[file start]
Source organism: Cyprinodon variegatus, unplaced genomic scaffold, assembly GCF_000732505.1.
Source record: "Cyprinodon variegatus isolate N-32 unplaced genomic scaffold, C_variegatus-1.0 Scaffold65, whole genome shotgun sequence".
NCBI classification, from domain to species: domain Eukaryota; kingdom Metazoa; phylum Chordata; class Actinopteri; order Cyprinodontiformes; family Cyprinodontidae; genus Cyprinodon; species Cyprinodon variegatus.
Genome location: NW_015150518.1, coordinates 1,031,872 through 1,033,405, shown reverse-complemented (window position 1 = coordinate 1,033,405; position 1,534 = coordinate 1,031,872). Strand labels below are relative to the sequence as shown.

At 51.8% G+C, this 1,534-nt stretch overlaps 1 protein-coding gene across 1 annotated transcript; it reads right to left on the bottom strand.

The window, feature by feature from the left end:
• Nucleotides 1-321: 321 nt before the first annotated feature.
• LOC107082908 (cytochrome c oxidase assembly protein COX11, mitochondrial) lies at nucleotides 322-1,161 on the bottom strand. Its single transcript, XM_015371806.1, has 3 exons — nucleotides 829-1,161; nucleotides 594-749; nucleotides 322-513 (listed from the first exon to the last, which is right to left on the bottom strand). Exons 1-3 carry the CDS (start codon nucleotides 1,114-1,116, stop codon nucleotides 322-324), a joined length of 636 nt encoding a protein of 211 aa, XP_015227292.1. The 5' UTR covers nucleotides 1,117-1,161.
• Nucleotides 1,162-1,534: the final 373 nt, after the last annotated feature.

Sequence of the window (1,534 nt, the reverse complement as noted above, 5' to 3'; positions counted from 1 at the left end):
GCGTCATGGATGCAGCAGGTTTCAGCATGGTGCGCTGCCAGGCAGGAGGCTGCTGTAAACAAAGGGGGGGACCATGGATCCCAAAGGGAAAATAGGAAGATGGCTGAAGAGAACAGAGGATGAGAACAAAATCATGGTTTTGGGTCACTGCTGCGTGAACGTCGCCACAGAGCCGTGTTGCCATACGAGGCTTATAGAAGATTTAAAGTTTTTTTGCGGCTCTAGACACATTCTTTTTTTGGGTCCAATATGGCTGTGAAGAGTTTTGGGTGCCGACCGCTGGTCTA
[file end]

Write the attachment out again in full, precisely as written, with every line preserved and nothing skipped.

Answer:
Source organism: Cyprinodon variegatus, unplaced genomic scaffold, assembly GCF_000732505.1.
Source record: "Cyprinodon variegatus isolate N-32 unplaced genomic scaffold, C_variegatus-1.0 Scaffold65, whole genome shotgun sequence".
NCBI classification, from domain to species: domain Eukaryota; kingdom Metazoa; phylum Chordata; class Actinopteri; order Cyprinodontiformes; family Cyprinodontidae; genus Cyprinodon; species Cyprinodon variegatus.
Genome location: NW_015150518.1, coordinates 1,031,872 through 1,033,405, shown reverse-complemented (window position 1 = coordinate 1,033,405; position 1,534 = coordinate 1,031,872). Strand labels below are relative to the sequence as shown.

At 51.8% G+C, this 1,534-nt stretch overlaps 1 protein-coding gene across 1 annotated transcript; it reads right to left on the bottom strand.

The window, feature by feature from the left end:
• Nucleotides 1-321: 321 nt before the first annotated feature.
• LOC107082908 (cytochrome c oxidase assembly protein COX11, mitochondrial) lies at nucleotides 322-1,161 on the bottom strand. Its single transcript, XM_015371806.1, has 3 exons — nucleotides 829-1,161; nucleotides 594-749; nucleotides 322-513 (listed from the first exon to the last, which is right to left on the bottom strand). Exons 1-3 carry the CDS (start codon nucleotides 1,114-1,116, stop codon nucleotides 322-324), a joined length of 636 nt encoding a protein of 211 aa, XP_015227292.1. The 5' UTR covers nucleotides 1,117-1,161.
• Nucleotides 1,162-1,534: the final 373 nt, after the last annotated feature.

Sequence of the window (1,534 nt, the reverse complement as noted above, 5' to 3'; positions counted from 1 at the left end):
GCGTCATGGATGCAGCAGGTTTCAGCATGGTGCGCTGCCAGGCAGGAGGCTGCTGTAAACAAAGGGGGGGACCATGGATCCCAAAGGGAAAATAGGAAGATGGCTGAAGAGAACAGAGGATGAGAACAAAATCATGGTTTTGGGTCACTGCTGCGTGAACGTCGCCACAGAGCCGTGTTGCCATACGAGGCTTATAGAAGATTTAAAGTTTTTTTGCGGCTCTAGACACATTCTTTTTTTGGGTCCAATATGGCTGTGAAGAGTTTTGGGTGCCGACCGCTGGTCTA